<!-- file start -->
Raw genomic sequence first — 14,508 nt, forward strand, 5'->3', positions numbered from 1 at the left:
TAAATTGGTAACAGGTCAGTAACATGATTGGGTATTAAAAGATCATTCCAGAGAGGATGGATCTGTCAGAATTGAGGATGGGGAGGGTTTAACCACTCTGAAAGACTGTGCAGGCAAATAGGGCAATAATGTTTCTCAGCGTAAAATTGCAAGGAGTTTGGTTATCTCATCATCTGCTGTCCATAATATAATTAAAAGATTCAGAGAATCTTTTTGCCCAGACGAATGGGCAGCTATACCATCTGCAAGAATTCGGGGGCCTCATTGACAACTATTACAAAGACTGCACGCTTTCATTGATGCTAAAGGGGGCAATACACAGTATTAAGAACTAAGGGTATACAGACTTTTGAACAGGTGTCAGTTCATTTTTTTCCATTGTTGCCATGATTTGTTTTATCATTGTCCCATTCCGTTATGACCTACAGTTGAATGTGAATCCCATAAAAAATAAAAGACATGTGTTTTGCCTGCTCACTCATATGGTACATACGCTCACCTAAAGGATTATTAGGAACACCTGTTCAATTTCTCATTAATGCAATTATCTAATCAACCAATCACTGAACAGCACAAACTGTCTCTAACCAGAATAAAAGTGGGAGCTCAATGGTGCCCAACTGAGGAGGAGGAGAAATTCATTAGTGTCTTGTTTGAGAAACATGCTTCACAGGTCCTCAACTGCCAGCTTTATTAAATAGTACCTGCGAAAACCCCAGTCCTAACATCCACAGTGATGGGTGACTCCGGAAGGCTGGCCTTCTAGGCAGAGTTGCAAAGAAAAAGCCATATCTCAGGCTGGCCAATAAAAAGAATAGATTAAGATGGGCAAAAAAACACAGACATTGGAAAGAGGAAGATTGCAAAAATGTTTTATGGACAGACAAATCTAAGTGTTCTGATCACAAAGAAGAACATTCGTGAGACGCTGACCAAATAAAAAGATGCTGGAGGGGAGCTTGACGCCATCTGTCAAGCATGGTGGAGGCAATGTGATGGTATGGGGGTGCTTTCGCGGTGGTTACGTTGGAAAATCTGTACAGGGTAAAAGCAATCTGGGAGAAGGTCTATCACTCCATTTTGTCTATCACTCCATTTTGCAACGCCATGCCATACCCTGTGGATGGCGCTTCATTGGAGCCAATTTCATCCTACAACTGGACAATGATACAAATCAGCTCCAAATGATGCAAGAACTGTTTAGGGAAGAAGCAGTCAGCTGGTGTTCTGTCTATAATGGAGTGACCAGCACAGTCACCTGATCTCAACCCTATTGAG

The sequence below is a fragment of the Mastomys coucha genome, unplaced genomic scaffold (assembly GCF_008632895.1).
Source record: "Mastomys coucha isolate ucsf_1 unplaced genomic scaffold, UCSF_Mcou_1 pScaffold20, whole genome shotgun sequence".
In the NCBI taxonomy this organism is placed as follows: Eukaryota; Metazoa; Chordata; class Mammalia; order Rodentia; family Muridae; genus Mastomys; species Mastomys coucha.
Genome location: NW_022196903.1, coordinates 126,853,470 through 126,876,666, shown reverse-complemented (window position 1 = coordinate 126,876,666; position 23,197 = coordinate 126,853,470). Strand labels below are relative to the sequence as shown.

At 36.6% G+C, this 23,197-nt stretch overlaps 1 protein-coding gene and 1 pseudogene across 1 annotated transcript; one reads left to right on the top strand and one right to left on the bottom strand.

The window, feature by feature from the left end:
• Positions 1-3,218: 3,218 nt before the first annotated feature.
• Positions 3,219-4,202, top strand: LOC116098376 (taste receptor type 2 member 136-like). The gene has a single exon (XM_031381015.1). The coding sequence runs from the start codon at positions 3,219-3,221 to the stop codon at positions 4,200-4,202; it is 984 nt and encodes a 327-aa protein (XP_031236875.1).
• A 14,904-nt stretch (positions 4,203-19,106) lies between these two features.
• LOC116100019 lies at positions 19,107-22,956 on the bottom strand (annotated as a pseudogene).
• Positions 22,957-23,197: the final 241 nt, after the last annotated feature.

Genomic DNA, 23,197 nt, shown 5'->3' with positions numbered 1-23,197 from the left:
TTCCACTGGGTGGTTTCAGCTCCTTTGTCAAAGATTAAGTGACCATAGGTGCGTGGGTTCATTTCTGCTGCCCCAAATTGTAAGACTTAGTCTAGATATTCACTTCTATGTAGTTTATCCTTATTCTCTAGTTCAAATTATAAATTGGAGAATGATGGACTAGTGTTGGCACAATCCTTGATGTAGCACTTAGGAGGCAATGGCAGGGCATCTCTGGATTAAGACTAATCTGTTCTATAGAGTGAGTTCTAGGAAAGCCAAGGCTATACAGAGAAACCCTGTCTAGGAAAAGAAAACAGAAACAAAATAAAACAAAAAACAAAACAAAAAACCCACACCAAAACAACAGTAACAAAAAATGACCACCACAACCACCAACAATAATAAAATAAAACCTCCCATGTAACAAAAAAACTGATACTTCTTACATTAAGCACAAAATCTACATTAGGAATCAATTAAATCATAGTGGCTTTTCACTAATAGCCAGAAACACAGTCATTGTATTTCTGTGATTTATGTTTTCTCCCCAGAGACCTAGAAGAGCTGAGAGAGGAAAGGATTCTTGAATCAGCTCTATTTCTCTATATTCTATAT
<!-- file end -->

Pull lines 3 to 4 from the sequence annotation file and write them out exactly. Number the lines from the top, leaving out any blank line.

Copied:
The sequence below is a fragment of the Mastomys coucha genome, unplaced genomic scaffold (assembly GCF_008632895.1).
Source record: "Mastomys coucha isolate ucsf_1 unplaced genomic scaffold, UCSF_Mcou_1 pScaffold20, whole genome shotgun sequence".